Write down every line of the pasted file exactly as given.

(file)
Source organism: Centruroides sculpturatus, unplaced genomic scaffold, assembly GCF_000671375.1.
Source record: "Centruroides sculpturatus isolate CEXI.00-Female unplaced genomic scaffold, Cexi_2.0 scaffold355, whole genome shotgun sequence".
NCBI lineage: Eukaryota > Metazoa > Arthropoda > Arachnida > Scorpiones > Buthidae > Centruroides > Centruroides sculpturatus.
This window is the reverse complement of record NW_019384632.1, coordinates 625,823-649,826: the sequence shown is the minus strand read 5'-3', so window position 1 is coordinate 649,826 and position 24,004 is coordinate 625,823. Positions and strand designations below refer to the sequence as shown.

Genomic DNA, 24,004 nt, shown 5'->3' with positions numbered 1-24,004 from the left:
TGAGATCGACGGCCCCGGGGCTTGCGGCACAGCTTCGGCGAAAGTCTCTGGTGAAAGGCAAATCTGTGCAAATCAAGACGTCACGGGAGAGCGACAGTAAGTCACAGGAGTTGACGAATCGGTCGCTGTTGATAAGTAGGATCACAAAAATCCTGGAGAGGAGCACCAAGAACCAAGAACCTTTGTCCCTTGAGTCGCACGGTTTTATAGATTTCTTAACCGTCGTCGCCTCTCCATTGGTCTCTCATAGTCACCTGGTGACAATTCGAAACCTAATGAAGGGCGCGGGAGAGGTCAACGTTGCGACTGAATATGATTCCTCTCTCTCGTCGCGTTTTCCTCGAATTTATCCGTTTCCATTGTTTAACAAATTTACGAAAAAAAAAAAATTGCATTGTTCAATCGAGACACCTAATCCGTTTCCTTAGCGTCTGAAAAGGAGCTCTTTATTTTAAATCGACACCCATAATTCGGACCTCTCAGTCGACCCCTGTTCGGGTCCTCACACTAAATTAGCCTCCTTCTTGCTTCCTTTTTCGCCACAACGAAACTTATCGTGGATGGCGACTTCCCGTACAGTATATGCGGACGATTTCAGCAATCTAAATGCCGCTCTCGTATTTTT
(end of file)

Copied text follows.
Source organism: Centruroides sculpturatus, unplaced genomic scaffold, assembly GCF_000671375.1.
Source record: "Centruroides sculpturatus isolate CEXI.00-Female unplaced genomic scaffold, Cexi_2.0 scaffold355, whole genome shotgun sequence".
NCBI lineage: Eukaryota > Metazoa > Arthropoda > Arachnida > Scorpiones > Buthidae > Centruroides > Centruroides sculpturatus.
This window is the reverse complement of record NW_019384632.1, coordinates 625,823-649,826: the sequence shown is the minus strand read 5'-3', so window position 1 is coordinate 649,826 and position 24,004 is coordinate 625,823. Positions and strand designations below refer to the sequence as shown.

Genomic DNA, 24,004 nt, shown 5'->3' with positions numbered 1-24,004 from the left:
TGAGATCGACGGCCCCGGGGCTTGCGGCACAGCTTCGGCGAAAGTCTCTGGTGAAAGGCAAATCTGTGCAAATCAAGACGTCACGGGAGAGCGACAGTAAGTCACAGGAGTTGACGAATCGGTCGCTGTTGATAAGTAGGATCACAAAAATCCTGGAGAGGAGCACCAAGAACCAAGAACCTTTGTCCCTTGAGTCGCACGGTTTTATAGATTTCTTAACCGTCGTCGCCTCTCCATTGGTCTCTCATAGTCACCTGGTGACAATTCGAAACCTAATGAAGGGCGCGGGAGAGGTCAACGTTGCGACTGAATATGATTCCTCTCTCTCGTCGCGTTTTCCTCGAATTTATCCGTTTCCATTGTTTAACAAATTTACGAAAAAAAAAAAATTGCATTGTTCAATCGAGACACCTAATCCGTTTCCTTAGCGTCTGAAAAGGAGCTCTTTATTTTAAATCGACACCCATAATTCGGACCTCTCAGTCGACCCCTGTTCGGGTCCTCACACTAAATTAGCCTCCTTCTTGCTTCCTTTTTCGCCACAACGAAACTTATCGTGGATGGCGACTTCCCGTACAGTATATGCGGACGATTTCAGCAATCTAAATGCCGCTCTCGTATTTTT